Change search
CiteExportLink to record
Permanent link

Direct link
Cite
Citation style
  • apa
  • harvard1
  • ieee
  • modern-language-association-8th-edition
  • vancouver
  • Other style
More styles
Language
  • de-DE
  • en-GB
  • en-US
  • fi-FI
  • nn-NO
  • nn-NB
  • sv-SE
  • Other locale
More languages
Output format
  • html
  • text
  • asciidoc
  • rtf
Logos, Pathos and Ethos in four american presidents famous speeches
2003 (English)Independent thesis Basic level (degree of Bachelor)Student thesis
Abstract [en]

The power of words pervades our lives daily - through newspapers, magazines, advertising, speeches and essays. Strong vocabulary cannot do without effective rhetorical techniques though: the way words are exploited and manipulated in their meaning and associations definitely plays an important role in how we understand them. Public speakers make extensive use of linguistic strategies to heighten the listeners’ receptivity to their messages. Persuasion is indeed an orator’s ultimate motivation Politicians in particular capitalize on language as a persuasive tool of communication, in order to alter people’s beliefs and attitudes as well as to move them to action. This manipulation is achieved by the employment of compelling and eloquent devices that appeal to the logical (logos), emotional (pathos) and ethical (ethos) senses of the audience. In this paper, I explore four of history’s most acclaimed and cited speeches delivered by American presidents, with a time interval of approximately 20 years between each, from 1941 to 2001. All four speeches were conceived during war, cold war or post cold war terrorism-struck periods. This paper investigates the most prominent words and themes broached in each example of this particular genre of discourse (war rhetoric) and tries to establish a parallel between the speeches and their recurrent features. To do this, I will primarily apply the Aristotelian study of rhetoric – based on the three classical means of persuasion mentioned – and interrelate it with Maslow’s findings about human needs. Is it possible to identify common strategies to evoke ethos, pathos and logos in the texts? If so, can these strategies be categorized into a paradigm? Are logos, ethos and pathos equally used or is there any prevailing rhetorical appeal? This investigation is based upon Franklin D. Roosevelt’s 3rd inaugural from 1941, John F. Kennedy’s inaugural from 1961, Ronald Reagan’s Westminster speech to the British Parliament in 1982, and George W. Bush’s Address to a Joint Session of Congress and the American People in 2001, shortly after the terrorist attacks on the Pentagon and the World Trade Center.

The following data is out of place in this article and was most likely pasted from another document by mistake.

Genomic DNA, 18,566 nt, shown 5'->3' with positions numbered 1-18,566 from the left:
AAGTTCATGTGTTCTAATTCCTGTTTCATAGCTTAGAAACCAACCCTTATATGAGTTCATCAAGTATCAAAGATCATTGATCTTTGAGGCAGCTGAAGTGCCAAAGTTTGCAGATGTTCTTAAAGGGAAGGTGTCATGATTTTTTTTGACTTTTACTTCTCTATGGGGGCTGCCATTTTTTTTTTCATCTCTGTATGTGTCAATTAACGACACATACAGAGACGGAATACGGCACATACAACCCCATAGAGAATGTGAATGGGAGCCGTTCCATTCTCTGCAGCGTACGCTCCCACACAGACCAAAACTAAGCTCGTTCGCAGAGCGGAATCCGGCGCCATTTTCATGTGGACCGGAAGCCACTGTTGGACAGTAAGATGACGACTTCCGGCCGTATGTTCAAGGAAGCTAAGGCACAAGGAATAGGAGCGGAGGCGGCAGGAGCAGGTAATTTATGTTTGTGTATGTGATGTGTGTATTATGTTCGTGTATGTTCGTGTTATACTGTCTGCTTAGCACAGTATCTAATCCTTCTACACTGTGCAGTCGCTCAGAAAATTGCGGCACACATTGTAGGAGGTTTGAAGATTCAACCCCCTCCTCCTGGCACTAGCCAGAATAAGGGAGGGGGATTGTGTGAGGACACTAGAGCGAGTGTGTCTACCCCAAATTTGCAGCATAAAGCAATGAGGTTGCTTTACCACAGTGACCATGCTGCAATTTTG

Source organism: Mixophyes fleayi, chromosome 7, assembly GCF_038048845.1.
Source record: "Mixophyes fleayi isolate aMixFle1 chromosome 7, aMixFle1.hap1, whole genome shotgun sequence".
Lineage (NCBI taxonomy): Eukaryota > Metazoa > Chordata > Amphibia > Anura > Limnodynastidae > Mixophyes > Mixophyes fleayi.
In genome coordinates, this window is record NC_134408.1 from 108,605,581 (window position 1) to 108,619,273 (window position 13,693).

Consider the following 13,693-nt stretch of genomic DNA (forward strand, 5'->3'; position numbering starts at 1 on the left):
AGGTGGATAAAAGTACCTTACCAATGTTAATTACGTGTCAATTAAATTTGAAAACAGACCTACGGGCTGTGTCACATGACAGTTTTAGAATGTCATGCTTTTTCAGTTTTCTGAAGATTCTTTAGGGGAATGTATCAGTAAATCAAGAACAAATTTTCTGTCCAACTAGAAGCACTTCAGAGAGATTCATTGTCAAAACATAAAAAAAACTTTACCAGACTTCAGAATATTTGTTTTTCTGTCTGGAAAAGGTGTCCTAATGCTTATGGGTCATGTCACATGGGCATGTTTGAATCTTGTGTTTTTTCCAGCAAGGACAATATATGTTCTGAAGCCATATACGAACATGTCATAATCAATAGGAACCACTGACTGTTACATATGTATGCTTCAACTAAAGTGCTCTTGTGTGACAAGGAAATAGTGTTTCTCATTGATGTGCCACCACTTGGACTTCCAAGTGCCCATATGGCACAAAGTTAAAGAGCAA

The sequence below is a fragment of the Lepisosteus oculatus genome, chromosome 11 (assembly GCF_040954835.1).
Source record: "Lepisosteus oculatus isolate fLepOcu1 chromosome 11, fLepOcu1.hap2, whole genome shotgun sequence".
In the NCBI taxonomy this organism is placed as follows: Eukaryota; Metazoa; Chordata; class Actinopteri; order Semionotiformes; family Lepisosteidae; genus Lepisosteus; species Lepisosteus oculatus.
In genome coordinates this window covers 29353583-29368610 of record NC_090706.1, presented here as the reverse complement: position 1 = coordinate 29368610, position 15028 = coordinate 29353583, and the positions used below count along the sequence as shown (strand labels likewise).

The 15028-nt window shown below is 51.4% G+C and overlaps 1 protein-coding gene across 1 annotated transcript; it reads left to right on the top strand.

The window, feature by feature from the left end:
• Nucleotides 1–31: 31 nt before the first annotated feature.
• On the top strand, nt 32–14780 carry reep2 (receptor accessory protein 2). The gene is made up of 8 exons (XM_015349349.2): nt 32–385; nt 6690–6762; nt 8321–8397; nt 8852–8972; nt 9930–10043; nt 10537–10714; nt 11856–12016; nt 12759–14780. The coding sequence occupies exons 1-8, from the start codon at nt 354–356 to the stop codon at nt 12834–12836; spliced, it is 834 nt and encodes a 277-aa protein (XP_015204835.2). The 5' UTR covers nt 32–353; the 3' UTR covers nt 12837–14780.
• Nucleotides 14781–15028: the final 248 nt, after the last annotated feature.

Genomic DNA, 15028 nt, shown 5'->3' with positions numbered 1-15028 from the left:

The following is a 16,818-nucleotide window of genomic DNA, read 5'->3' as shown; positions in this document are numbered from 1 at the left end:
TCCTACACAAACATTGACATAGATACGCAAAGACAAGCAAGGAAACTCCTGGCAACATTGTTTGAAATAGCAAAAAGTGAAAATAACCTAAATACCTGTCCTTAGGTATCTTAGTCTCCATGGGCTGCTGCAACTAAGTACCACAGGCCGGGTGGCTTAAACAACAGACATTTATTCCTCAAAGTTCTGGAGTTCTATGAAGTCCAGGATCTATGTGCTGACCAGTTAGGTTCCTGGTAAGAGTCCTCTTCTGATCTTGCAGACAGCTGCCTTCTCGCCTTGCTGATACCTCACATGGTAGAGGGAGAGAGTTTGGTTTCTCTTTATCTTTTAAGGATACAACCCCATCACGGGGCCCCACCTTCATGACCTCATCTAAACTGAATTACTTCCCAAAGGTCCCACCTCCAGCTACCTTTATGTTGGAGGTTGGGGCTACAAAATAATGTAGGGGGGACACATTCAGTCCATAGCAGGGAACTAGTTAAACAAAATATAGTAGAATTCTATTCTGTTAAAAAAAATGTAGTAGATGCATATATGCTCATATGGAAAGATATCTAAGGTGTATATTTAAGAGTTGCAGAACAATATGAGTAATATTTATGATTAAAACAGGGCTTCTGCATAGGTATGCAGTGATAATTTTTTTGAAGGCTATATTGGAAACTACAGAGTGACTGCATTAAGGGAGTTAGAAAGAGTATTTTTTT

Place, publisher, year, edition, pages
2003. , 77 p.
Identifiers
URN: urn:nbn:se:kau:diva-53701Local ID: ENG C-14OAI: oai:DiVA.org:kau-53701DiVA: diva2:1102261
Subject / course
English
Available from: 2017-05-29 Created: 2017-05-29

Open Access in DiVA

No full text

Search outside of DiVA

GoogleGoogle Scholar

Total: 17 hits
CiteExportLink to record
Permanent link

Direct link
Cite
Citation style
  • apa
  • harvard1
  • ieee
  • modern-language-association-8th-edition
  • vancouver
  • Other style
More styles
Language
  • de-DE
  • en-GB
  • en-US
  • fi-FI
  • nn-NO
  • nn-NB
  • sv-SE
  • Other locale
More languages
Output format
  • html
  • text
  • asciidoc
  • rtf